You're imagining that the disciples were eating when they had these theorized hallucinations. You don't reference any particular skeptic, but I don't know of a single one who holds to a "hallucination hypothesis" and thinks that the stories of Jesus eating fish and bread with the disciples after the resurrection are accurate. So when you write "i.e." in your first sentence, you are defining the appearances by your own beliefs, not according to the theory you purport to describe. A stronger argument would either show that the theory includes that Jesus ate (or appeared to eat) with the disciples, or, short of that, demonstrate that in fact the accounts are accurate. This argument has done neither.

As far as "conversations," while the exact dialogues portrayed in the NT and noncanonical resurrection appearances may be implausible in the context of a hallucination, verbal exchanges [b]are[/b] a very common characteristic of hallucination. Yes, the mind can generate both halves of the exchange, not unlike it does in sleep.

best wishes,
Peter Kirby

Hi Peter

When you commented, "You're imagining that the disciples were eating when they had these theorized hallucinations" -- um, no, actually when I said that Jesus had eaten with them, the records in Luke show that the disciples gave Jesus fish, and in John likewise. I wasn't 100% sure if you were trying to take the ancient Christian records and sweep them under the rug of "your belief", but that's not a move that I find especially plausible either.

Sure, in a short blog we leave ground uncovered -- but mostly due to overfamiliarity! The fact remains that the hallucination theory remains a poor explanation for the records that we have, and that the typical arguments supporting them shoot themselves in the foot as I was discussing.

* For all the "commonness" of grief hallucinations, they're also typically self-correcting.

* If "common grief hallucinations" were an adequate explanation, we should find many other examples of "resurrections" in the major religions; we don't.

* If "common grief halluciations" were an adequate explanation, we should find many other claims of resurrections and empty tombs, possibly spawning other religions; we don't.

"Grief hallucination" just doesn't fly as an explanation for what we see in the NT narratives.

Take care & God bless
WF

Were Jesus' disciples capable of differentiating between a vivid dream and reality?

In the Gospel of Matthew, an angel appears to Joseph twice, once to tell him that he should go ahead and marry Mary, even though she is pregnant (not by him), and then again a couple of years later to warn him of Herod's plan to kill Jesus and that he should take the family to Egypt. The author of Matthew tells us that both of these "appearances" occurred in dreams.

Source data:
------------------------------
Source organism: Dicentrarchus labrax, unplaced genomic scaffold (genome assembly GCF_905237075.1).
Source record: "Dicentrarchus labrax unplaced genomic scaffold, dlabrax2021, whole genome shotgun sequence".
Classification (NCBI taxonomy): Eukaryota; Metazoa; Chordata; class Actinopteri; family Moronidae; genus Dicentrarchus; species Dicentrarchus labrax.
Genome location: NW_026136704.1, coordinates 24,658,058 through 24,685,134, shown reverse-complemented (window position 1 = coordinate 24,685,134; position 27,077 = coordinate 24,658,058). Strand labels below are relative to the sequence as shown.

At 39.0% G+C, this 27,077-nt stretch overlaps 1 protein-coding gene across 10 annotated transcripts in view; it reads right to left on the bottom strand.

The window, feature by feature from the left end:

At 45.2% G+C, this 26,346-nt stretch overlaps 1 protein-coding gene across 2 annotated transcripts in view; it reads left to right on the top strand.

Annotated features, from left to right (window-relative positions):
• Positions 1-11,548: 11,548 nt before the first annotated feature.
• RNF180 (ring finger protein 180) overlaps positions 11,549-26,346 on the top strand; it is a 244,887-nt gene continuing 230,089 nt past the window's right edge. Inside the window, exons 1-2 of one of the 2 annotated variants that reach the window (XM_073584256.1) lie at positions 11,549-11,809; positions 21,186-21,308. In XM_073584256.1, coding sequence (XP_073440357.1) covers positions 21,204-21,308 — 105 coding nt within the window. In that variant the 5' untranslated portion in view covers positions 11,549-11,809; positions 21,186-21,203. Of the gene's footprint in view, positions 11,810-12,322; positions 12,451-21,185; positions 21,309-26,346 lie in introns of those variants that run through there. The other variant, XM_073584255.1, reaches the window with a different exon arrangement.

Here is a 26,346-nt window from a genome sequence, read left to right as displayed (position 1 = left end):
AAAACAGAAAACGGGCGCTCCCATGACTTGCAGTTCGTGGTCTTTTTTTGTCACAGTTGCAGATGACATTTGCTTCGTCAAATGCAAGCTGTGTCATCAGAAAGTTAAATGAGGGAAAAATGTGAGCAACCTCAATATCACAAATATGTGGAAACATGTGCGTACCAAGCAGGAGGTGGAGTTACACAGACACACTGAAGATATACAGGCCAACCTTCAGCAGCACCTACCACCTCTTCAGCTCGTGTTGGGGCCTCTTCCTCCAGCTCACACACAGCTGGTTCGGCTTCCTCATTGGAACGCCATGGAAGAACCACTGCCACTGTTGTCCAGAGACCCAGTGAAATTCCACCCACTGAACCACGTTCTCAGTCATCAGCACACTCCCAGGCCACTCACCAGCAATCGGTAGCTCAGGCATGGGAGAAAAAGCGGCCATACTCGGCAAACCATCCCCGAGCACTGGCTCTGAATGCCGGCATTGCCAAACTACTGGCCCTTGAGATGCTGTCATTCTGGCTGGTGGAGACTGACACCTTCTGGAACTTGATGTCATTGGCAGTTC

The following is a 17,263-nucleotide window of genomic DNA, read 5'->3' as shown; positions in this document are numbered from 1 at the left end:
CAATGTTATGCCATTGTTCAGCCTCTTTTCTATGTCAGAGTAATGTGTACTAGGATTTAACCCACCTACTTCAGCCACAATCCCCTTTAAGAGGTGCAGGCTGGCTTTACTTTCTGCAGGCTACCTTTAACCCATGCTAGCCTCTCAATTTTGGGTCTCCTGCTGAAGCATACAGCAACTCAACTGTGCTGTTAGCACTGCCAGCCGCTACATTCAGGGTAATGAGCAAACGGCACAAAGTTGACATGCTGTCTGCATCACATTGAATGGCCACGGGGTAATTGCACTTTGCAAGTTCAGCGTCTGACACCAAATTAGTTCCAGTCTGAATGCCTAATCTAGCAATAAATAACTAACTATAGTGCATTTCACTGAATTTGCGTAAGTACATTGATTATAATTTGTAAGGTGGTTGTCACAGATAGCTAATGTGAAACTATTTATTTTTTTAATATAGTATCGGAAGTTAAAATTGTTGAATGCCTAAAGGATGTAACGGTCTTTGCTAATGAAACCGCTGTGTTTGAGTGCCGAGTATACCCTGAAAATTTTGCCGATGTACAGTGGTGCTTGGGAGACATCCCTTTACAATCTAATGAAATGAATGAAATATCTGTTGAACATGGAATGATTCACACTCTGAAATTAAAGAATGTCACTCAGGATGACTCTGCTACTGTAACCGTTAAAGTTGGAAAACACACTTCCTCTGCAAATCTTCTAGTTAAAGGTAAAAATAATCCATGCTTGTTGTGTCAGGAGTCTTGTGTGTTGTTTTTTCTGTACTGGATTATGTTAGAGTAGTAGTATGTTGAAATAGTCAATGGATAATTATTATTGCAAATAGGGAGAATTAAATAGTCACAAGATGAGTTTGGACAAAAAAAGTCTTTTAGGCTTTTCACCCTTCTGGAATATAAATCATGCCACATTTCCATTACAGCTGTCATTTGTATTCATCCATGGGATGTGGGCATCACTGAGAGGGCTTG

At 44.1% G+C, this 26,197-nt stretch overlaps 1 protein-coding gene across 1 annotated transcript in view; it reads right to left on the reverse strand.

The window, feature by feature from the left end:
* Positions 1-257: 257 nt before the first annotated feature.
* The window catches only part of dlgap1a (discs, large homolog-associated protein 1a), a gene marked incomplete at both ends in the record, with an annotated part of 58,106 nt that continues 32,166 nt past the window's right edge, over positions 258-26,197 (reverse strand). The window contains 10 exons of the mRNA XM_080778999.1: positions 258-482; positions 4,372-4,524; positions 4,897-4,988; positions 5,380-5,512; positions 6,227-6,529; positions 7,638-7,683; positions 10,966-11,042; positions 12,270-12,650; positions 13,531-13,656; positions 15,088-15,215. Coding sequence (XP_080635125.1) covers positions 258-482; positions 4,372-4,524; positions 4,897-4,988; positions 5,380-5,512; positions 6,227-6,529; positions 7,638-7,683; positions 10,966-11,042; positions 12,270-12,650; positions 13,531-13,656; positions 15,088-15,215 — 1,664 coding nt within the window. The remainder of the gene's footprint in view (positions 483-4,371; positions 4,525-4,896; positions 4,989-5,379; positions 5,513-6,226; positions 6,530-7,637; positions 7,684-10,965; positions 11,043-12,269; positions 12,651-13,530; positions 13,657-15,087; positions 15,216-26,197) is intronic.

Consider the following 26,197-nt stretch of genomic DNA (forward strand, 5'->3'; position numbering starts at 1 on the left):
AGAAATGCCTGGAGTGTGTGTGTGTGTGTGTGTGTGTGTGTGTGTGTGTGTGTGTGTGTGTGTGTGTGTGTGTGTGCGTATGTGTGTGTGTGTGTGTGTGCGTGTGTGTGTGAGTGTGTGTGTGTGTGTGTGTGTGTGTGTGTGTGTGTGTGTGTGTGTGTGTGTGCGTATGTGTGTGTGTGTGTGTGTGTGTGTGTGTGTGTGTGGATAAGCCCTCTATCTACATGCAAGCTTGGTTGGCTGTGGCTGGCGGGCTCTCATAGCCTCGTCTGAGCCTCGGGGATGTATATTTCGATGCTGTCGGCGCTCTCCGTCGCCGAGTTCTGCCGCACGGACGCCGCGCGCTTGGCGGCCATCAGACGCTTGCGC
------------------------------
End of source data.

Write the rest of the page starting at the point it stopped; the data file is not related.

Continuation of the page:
The question is: Did Joseph believe that God had sent a real angel to him to give him real messages?

If first century Jews were truly able to distinguish dreams/visions from reality, why would Joseph marry a woman who had been impregnated by someone else just because an angel "appeared" to him in a dream? If first century Jews knew that dreams are not reality, Joseph would have ignored the imaginary angel and his imaginary message. For Joseph to go through with his marriage to a pregnant Mary was a very rare exception to the behavior of people in an Honor-Shame society. His act of obeying an angel in a dream is solid proof that he believed that the angel was real and the message was real.

And if Joseph understood that dreams are not reality, why would he move his family to a foreign country based only on a dream?

And how about Paul's dream/vision? Paul saw and heard a talking bright light in a dream. Paul saw the men accompanying him to Damascus collapse to the ground with him...in a dream. Paul reported that these men also saw the light but didn't hear the voice...or heard some kind of noise but didn't see the light...in a dream....depending which passage of Acts you read.

So it is obvious that first century Jews were just as likely to believe that a dream is reality as some people do today! People have been seeing angels, bright lights and dead people for thousands of years...in their dreams...and have believed that these events are reality.

So the fact that four, anonymous, first century books contain stories of people "seeing" dead people and even "seeing" large groups of people "seeing" dead people, should come as no surprise.

They were vivid dreams. Visions. Nothing more.